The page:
A Few Kind Words01 May 2012
“What I had wanted to do with muscle and meanness had been deftly accomplished with but a few kind words.” Terry Dobson in Aikido Surprise
I’ve been dumped.
What follows is an attempt, mostly for my own benefit, to process the grievance of being professionally exploited. I shan’t name names, that would be crass, but do bear in mind that what I express here will be undoubtedly coloured by a reactionary bias.
Having worked for four months in an office, with some of the finest talent in Bristol, I was, without warning, in the cold and rain and at 5pm in the day, unceremoniously informed that I needn’t come in again. There are always two sides to a story and of course I’ll tell you that I hadn’t done anything wrong. I hadn’t done anything wrong, it was merely that they’d found better people for the job. I was on a probationary freelance agreement, so under the strict letter of the law no offences were made.
Reflecting on it the day after, I recollected an execution scene from one of my favourite films. Like so many of the Coen brother’s creations, Miller’s Crossing delivers a refreshingly unexpected and chillingly nuanced portrayal of the darker sides of humanity. The narrative hinges on a crossing, both geographically - Miller’s Crossing is a secluded wooded area where key scenes occur - and psychologically in terms of Tom, the protagonist, who battles, but ultimately capitulates to, the malevolent forces inside him. Enclosed by the benevolent forest foliage of Miller’s Crossing Tom is aiming his gun at the head of Bernie, who’s execution will prove Tom’s loyalty to Caspar, the leader of Tom’s side in the mafia wars within which he has become embroiled. Bernie is beside himself with fear, but manages to wrench from his awful sobs and tears the plea, “Look into your heart Tom, look into your heart”. The tension is horrendous, so Tom’s decision to free Bernie is massively relieving. We are setup to believe that Tom’s crossing will be from the insidious violence of a mafia culture to the liberation of an ethically-informed life.
What constitutes the way of the mafia is not hard and fast, it lies on a spectrum who’s lesser extreme extends into the humbler organisations and institutions we collectively champion and celebrate. Even in our immediate family we’re confronted with dilemmas of loyalty, bartering in the currency of compliments, gossip and secrecy. It’s why so many of us can be so readily engaged in the stories of mafia life, it resonates. We know what the good and honourable course of action is but we’re tempted by quick fixes and shortcuts.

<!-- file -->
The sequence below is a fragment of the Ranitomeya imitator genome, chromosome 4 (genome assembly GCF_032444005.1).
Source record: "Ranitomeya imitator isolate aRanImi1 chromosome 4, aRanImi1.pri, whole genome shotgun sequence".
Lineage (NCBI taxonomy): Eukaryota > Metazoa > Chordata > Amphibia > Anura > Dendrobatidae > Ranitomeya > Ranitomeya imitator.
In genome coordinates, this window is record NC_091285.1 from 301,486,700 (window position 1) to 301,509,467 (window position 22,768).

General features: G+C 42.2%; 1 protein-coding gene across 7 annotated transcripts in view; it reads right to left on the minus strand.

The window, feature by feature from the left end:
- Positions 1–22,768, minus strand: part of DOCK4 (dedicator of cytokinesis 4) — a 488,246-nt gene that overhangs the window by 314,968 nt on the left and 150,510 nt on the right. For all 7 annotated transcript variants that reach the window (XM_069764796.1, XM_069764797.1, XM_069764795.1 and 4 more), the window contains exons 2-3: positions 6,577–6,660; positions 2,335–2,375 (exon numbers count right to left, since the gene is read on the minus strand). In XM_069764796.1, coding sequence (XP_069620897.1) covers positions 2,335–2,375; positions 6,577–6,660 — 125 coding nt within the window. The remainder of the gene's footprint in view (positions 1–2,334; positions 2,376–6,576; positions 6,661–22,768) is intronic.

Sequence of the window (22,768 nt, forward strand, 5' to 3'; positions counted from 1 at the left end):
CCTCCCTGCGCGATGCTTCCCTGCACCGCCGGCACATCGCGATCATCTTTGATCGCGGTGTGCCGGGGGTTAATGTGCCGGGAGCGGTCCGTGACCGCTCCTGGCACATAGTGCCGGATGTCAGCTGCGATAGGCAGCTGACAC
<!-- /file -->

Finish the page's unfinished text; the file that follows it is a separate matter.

The world of business, at least at a conventional level, does not clothe itself in the garments of the mafia wardrobe, however it does require a certain level of forthrightness, assertiveness and even coldness. ‘Never mix business and pleasure’, we often hear, because one day you may need to negotiate a price on your personal friendships. Yet at the same time, trust and loyalty are central to successfully growing in your market. In the search for making the best contacts and scoring the biggest deals we might consider compromising our civilian principles in order to rise up the ladder of reputation. Although to a grotesquely extreme extent, this is surely what passes through Tom’s head as he points his gun at Bernie.
So Tom strikes a bargain, Bernie must leave and never be seen again. We start sympathising with Tom, he’s taken the first step in doing the right thing. But later Bernie returns, he couldn’t keep away and eventually his and Tom’s paths cross again. The exact same encounter reoccurs, Tom aiming his barrel at Bernie, who sobs, “Look into your heart Tom, look into your heart”. When Tom pulls the trigger you realise how much you’ve been spoon-fed by the rest of prevailing cinematic narrative, the Coen brothers have played with us, Tom didn’t have a heart, he was a coward. Tom is actually a pitiful character unable to imagine anything other than the lowest common denominator of a response to his predicament. Real life rarely has Hollywood endings.
How do we imagine a more creative response? Business may well be business, but are the cut-throat cliches of collateral damage really our only options? Can we stand on our own two feet and negotiate the dilemmas of life in a way that both solves hard-edged priorities and retains our integrity. Terry Dobson tells a story about a turning point in his life called ‘Aikido Surprise’, you can read his essay in full here. The particular event he recounts happens on a train in Japan at the point in Terry’s Aikido training where he is aching to try out his skills in real combat. There is a drunken man on this train being verbally and physically abusive, Terry stands up and makes it perfectly clear that he would like to intervene, by puckering his lips and blowing him an insolent kiss. But just at the moment when the drunk was to exercise his inevitable retaliation, an elderly man in his seventies calls out with a beaming smile, then kindly and simply engages the drunk in small talk. Soon, the drunk his crying in the old man’s lap having opened up to the recent death of his wife. This is Terry’s lesson, “what I had wanted to do with muscle and meanness had been deftly accomplished with but a few kind words.”
Often that which produces the most brutally effective solution need not in itself be brutal.